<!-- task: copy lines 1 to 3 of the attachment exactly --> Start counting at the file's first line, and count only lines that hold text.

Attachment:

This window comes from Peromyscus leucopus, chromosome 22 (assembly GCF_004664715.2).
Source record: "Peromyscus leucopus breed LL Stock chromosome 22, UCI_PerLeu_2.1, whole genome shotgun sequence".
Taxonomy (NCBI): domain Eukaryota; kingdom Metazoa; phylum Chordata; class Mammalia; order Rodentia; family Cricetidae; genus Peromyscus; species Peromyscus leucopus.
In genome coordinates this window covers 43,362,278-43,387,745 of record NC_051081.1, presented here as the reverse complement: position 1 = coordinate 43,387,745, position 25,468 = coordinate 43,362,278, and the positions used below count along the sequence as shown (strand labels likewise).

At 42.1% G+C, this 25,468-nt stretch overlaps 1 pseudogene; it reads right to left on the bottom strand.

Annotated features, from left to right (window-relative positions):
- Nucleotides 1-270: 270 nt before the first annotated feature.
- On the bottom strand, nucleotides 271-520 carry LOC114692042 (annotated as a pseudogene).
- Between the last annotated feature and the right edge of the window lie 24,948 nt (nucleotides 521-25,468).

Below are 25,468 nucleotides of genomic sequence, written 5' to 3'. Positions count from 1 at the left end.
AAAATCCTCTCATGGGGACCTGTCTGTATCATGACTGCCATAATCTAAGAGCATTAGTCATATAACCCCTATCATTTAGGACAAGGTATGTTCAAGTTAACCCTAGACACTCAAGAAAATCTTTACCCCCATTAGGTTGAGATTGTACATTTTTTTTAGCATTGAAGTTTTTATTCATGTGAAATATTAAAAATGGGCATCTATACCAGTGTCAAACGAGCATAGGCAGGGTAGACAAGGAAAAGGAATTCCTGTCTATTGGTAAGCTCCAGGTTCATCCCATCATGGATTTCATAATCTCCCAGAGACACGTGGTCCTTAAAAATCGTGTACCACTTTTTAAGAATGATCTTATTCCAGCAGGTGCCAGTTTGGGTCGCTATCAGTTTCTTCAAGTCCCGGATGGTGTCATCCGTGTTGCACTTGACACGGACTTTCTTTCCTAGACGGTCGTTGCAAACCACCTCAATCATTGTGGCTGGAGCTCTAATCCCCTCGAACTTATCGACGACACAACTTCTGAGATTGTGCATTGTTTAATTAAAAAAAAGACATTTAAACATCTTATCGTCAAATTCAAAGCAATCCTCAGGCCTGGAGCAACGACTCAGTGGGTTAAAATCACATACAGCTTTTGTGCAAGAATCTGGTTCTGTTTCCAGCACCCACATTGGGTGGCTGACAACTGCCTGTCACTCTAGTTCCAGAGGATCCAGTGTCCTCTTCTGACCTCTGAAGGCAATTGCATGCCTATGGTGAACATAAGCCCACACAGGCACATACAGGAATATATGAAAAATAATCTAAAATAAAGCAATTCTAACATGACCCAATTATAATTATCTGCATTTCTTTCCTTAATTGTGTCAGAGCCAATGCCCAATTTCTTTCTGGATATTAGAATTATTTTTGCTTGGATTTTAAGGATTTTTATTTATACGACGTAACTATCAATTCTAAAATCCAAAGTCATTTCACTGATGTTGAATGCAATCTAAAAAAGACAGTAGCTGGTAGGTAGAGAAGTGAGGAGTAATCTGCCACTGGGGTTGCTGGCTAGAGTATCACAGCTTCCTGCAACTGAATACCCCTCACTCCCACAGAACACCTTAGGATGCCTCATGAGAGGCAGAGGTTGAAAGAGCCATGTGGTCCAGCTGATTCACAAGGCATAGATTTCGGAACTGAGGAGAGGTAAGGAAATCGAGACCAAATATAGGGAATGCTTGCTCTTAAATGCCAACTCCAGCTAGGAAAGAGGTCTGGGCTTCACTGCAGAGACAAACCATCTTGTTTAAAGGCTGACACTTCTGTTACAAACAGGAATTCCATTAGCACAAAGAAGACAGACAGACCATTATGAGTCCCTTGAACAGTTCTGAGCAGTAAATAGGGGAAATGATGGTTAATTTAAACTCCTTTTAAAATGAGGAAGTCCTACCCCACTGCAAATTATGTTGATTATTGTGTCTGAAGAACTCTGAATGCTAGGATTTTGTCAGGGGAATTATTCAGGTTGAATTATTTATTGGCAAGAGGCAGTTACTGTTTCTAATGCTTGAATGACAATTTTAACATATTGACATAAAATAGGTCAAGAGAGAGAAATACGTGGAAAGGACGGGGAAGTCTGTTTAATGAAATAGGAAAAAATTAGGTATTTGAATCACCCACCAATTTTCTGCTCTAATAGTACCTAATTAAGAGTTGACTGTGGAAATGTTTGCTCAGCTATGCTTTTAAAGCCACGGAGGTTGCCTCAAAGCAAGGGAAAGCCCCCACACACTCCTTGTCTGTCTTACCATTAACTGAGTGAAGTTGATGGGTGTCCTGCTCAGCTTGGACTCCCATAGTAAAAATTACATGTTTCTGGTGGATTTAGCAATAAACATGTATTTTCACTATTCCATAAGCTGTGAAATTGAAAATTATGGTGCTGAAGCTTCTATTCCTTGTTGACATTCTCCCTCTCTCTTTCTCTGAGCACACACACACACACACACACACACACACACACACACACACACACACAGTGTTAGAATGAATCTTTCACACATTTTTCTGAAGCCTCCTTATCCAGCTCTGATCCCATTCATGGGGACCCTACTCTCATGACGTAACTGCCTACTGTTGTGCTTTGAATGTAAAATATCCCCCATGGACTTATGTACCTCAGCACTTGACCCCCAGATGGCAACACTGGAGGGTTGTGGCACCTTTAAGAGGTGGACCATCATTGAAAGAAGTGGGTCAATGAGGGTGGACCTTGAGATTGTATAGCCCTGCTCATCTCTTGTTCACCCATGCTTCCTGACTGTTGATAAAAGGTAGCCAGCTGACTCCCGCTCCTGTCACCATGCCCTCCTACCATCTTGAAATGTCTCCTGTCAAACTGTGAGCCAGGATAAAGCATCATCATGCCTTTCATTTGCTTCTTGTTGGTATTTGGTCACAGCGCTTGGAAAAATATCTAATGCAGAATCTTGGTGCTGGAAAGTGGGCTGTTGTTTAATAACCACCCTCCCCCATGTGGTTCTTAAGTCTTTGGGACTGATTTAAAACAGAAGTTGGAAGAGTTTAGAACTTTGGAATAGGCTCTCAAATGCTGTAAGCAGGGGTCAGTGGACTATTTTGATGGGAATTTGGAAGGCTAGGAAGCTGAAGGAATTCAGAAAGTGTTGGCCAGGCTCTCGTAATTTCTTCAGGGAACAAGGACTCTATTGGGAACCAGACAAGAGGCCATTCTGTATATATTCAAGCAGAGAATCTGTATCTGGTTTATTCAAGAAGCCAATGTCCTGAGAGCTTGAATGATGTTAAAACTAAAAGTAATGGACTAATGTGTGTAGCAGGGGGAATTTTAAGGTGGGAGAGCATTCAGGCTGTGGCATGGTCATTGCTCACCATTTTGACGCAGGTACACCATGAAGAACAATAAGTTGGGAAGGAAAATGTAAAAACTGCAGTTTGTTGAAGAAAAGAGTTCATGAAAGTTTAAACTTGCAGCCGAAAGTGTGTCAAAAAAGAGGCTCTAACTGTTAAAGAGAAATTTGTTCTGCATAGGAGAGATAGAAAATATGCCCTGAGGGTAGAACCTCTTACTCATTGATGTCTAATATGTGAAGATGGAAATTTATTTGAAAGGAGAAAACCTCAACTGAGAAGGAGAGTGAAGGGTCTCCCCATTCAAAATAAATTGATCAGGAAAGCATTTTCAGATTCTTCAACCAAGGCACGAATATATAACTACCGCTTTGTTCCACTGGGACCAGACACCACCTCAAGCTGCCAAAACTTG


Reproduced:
This window comes from Peromyscus leucopus, chromosome 22 (assembly GCF_004664715.2).
Source record: "Peromyscus leucopus breed LL Stock chromosome 22, UCI_PerLeu_2.1, whole genome shotgun sequence".
Taxonomy (NCBI): domain Eukaryota; kingdom Metazoa; phylum Chordata; class Mammalia; order Rodentia; family Cricetidae; genus Peromyscus; species Peromyscus leucopus.